New Canaan Now & Then: The Comstock-Bensen House


46 Main St.

“New Canaan Now & Then” is presented in partnership with the New Canaan Museum & Historical Society.

The Comstock-Bensen House has had surprisingly few owners in its long history, having been built in 1841 (Historical Buildings of CT lists the date as 1842 and the New Canaan Property Records list it as 1850). 

The Greek Revival home on the corner of Main Street and Heritage Hill Road was built by Edson Bradley on land he purchased from Seymour Comstock. Bradley, whose original purchase was only for one half acre, supplemented his property over the thirteen years he owned it by buying small adjoining parcels from Comstock, Samuel Silliman and Samuel Stevens. Edson Bradley was a partner in the shoe making business of Bradley and Benedict. His partner was Caleb S. Benedict. According to the New Canaan Advertiser article dated February 9, 1933 the firm had many customers in the Southern states and when the “war of the rebellion” occurred in 1861 they lost thousands of dollars. Bradley took this opportunity to retire and the business was reorganized to include Caleb Benedicts relatives, becoming J and J Benedict. Edson Bradley then sold his property to Seymour Comstock’s brother, Albert.

Albert Comstock was a partner in the clothing company of Comstock and Rogers. During the Comstock era, the house at 46 Main Street (or 93 N. Main Street before the renumbering of houses) was known as Colonial House. It was even listed under this name under the street directory at the time. Albert Comstock was a prominent citizen of the town, and he and his wife were involved in community activities. Mr. Comstock was committed to the formation of the public library and left $3000 in his will to the Library Committee. The Comstocks were also instrumental in the formation of the New Canaan Historical Society; Mrs. Comstock served as the first president and Mr. Comstock was a charter member. The first meeting of the Historical Society took place in their home in 1889. The Comstocks lived in Colonial House until Albert Comstock’s death in 1909.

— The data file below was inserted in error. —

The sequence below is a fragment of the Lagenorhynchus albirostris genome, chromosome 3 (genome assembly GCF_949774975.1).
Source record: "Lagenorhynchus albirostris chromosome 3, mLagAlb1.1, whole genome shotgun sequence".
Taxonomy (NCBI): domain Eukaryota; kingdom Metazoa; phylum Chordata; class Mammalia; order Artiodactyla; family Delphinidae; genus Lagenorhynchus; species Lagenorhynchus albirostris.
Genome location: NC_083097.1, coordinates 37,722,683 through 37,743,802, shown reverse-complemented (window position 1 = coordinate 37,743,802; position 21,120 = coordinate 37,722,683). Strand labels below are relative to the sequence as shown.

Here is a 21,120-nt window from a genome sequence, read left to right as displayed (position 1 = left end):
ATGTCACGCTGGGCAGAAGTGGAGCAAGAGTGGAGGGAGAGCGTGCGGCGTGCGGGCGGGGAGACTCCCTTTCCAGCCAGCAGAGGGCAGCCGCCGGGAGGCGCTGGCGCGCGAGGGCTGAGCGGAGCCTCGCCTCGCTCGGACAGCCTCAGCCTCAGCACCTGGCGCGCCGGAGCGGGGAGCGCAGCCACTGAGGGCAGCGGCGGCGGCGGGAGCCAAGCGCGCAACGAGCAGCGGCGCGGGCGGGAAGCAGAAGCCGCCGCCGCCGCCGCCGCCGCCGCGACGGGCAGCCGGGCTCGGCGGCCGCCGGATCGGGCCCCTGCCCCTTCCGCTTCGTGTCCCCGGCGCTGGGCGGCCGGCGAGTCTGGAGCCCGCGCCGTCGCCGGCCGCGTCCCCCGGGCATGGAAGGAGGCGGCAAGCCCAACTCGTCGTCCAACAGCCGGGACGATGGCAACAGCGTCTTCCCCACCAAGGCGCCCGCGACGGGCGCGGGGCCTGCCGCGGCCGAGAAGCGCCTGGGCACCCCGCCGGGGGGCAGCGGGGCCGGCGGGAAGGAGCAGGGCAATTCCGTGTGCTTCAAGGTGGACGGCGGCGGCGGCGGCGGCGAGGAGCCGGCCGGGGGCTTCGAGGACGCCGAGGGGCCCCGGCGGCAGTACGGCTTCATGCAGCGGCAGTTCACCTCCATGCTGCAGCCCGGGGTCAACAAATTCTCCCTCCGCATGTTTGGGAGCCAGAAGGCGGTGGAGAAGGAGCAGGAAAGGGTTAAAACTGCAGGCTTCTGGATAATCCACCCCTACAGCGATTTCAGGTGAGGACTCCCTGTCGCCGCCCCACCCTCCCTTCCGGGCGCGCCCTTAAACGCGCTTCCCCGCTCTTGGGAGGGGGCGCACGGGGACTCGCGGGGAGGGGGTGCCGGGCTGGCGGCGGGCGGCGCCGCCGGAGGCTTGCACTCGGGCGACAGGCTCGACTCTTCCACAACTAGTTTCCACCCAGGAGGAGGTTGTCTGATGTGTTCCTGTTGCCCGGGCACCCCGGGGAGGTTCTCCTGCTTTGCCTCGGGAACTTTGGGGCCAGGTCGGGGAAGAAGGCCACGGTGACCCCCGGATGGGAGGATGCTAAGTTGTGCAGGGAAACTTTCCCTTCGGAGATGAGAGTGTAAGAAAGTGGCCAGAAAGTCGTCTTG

In 1910 the property was purchased by Charles W. Gordon. Mr. Gordon sold it to Elizabeth Ferguson in the same year. Ms. Ferguson sold it a year later to the New Canaan Realty and Construction Group. In 1912 Joseph Howe bought the property and resold it to the New Canaan Realty and Construction Group in 1920. During these years, 46 Main Street was a day school for children, a boarding house and doctors offices on the lower level. In 1920, Mrs. Helen Peabody Goodell bought the property and not only restored it but added two side porches and a sleeping porch in the rear. Mrs. Goodell married Willard Robinson Downing of St. John Place a year later. 

In 1926 the Bensen family purchased the home. Mr. Albert VanVoast Jr. and his wife had three children: Albert “Ben”, Robert and Harriet. All three of the Bensen children were war heroes, including Harriet who was awarded 4 Bronze stars for her service in the Red Cross. Harriet was also briefly a librarian at the New Canaan Country School. Her brother, Ben, was a fixture at the New Canaan Country School. He worked as a teacher and a coach for 29 years before his retirement in 1979. The Bensen family sold the property to Irving Beck on October 22, 1964. In 1997 the current owners, Main Street Group, purchased the property.

One thought on “New Canaan Now & Then: The Comstock-Bensen House

  1. Wonderful series on historic New Canaan!….So many names in this piece were associated (even buried) in the Maple Street Cemetery dominated by the leaders in the shoemaking trade so important to early New Canaan. In fact, it was a Bendict who founded this cemetery- now known as Maple Street Cemetery- which needs restoration as it is being lost to surrounding condo development. What is left should be fenced, respected, by the town and made into a special place to visit. The entrance is thru the The Vue development, off Cherry Street. There is signage identifying the burial ground and a list of those buried there. The public is welcome to visit and there is lots more information at the N.C. Museum & Historical Society if you are interested.

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